Thursday, March 23, 2006


At least two more homesites are being cleared on the East Side, one up the hill (beside the Tenant's existing home) you see from the roundabout at Spanish Oaks Boulevard, another tucked in a cul-de-sac off Musket Rim.


In our opinion, the single story home at Musket Rim and Paraiso is really impressive as it appears to float over its property. Stone is up, roof is on - a very nice job! Can't wait to see the final look!


Paul and Tanya Streeter's personal home is also in early stages... a really interesting layout from the imprint. Last we looked the concrete hadn't been poured yet.


The "French Chateau" on lower Musket Rim is a large property and a huge house with an existing outbuilding. They recently cut down maybe 2 dozen smaller trees which I miss, but it's their property. Hope they don't go turf-crazy! This is a property that is embraced by S.O. but appears to actually be part of the Preserve.

comment from Kim Sadler:

Kevin and I were sickened yesterday to see that the new neighbors across from us on Musket Rim have had a tree service cut down all the gorgeous Spanish Oaks from the property.

The undesirable cedar (Mt. Juniper) had already been cleared from this property and most of what was left provided nice screen and beautiful fall color. At this point, I am not sure if they have an ignorant tree service, or if they lacking information and actually asked that this task be performed themselves.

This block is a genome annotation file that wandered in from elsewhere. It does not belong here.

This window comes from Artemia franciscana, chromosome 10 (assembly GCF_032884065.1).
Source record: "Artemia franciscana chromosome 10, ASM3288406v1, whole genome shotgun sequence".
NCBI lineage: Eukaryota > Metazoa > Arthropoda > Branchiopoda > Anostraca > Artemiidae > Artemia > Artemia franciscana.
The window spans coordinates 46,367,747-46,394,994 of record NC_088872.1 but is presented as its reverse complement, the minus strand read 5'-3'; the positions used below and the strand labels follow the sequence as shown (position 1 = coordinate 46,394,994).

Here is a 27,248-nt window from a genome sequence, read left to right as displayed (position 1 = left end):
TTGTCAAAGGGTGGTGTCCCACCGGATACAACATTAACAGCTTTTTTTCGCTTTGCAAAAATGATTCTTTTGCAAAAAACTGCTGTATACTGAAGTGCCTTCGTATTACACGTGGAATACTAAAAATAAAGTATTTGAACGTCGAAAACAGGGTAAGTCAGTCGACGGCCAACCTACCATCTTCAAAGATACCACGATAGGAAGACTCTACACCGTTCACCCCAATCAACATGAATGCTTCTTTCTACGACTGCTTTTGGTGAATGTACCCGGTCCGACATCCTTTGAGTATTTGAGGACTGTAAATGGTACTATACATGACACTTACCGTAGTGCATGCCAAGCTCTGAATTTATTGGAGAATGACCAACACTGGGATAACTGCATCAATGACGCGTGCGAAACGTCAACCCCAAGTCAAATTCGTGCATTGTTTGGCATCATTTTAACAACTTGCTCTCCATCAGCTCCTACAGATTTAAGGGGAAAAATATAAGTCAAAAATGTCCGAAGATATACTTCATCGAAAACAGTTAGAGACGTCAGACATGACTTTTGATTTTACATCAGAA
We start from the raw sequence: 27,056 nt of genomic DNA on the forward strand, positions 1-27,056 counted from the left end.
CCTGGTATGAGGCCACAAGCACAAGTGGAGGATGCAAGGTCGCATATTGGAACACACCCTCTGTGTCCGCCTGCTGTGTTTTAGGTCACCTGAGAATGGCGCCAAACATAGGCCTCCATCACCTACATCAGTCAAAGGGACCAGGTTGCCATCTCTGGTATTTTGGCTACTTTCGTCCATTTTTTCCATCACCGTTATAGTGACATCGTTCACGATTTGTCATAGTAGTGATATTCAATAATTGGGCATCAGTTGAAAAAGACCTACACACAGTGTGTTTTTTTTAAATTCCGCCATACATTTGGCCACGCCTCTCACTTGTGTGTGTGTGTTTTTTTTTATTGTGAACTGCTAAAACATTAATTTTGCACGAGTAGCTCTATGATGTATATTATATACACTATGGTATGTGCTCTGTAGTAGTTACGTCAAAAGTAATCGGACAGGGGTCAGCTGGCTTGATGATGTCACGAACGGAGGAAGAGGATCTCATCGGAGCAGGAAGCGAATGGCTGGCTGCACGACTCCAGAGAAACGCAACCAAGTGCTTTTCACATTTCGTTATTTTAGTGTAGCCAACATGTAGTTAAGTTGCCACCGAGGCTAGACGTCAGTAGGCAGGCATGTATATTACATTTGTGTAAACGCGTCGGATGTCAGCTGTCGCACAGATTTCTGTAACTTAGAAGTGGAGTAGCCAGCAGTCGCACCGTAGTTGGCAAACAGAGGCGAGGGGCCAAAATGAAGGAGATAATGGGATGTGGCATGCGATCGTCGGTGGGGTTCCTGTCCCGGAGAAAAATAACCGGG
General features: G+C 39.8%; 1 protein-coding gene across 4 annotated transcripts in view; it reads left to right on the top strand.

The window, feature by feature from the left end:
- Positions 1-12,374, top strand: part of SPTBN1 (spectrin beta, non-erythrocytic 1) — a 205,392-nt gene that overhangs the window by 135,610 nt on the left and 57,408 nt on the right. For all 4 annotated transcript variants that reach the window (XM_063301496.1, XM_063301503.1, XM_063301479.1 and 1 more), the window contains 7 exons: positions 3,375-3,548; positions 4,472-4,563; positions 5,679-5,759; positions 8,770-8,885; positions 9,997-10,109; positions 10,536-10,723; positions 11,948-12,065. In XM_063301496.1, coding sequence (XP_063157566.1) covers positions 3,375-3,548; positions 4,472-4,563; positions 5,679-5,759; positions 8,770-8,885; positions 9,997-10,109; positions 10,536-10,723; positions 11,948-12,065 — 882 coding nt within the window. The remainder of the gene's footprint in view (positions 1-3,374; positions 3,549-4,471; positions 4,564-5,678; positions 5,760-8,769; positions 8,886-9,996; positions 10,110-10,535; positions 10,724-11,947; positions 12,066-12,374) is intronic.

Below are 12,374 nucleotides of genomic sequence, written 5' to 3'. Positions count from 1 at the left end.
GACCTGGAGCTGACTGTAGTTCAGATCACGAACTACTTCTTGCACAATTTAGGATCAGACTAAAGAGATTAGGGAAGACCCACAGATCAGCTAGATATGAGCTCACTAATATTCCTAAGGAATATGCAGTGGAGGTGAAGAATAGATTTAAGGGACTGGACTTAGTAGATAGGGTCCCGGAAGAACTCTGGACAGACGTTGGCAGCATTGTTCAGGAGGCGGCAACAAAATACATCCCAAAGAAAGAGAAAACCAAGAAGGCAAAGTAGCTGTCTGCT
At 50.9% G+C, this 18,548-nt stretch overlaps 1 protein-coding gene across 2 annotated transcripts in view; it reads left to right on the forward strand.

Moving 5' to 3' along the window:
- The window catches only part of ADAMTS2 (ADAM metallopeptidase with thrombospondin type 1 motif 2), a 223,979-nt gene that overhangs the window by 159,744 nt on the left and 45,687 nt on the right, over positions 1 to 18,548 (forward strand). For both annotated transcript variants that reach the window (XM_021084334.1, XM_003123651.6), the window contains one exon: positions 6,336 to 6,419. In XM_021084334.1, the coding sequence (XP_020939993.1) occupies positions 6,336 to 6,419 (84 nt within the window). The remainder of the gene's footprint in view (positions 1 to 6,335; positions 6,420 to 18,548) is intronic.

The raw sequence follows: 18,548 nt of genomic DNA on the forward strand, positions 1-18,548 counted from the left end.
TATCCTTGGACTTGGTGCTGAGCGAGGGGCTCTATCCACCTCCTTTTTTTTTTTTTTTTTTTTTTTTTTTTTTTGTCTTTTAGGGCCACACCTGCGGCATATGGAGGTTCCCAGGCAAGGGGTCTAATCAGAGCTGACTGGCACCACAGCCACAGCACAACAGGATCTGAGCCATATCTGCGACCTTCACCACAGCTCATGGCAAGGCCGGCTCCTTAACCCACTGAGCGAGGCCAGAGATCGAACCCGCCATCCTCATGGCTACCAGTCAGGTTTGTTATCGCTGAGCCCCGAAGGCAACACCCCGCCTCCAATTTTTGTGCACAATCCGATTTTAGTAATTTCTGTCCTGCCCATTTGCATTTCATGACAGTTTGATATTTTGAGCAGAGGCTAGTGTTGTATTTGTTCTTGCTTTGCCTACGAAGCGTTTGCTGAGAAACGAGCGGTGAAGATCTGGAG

In case anyone is new to the area and doesn't realize why this community was named Spanish Oaks, the Spanish Oak (Quercus texana/) is 15-30' native, deciduous tree with brilliant fall colors. It is cold hardy adaptable to full sun or partial shade and is drought tolerant.

Because it sometimes has a rough, gray bark and no leaves in winter, someone not knowing, may mistake it for a dead tree. When in fact, it is helping to let the sun in to warm your house or yard in the winter, then providing excellent shade to cool your house in the summer. The biggest surprise comes in the fall with the stunning orange-red to maroon color it provides.

It is too late to do anything about the trees that have been lost in our view across the street, but is there something we can do to prevent this from affecting some of our other neighbors? We will report to Pam but not sure if this is even a DRC issue.

Thanks for listening, Kim


With the rain we've had, maybe we'll see a profusion of wildflowers now.

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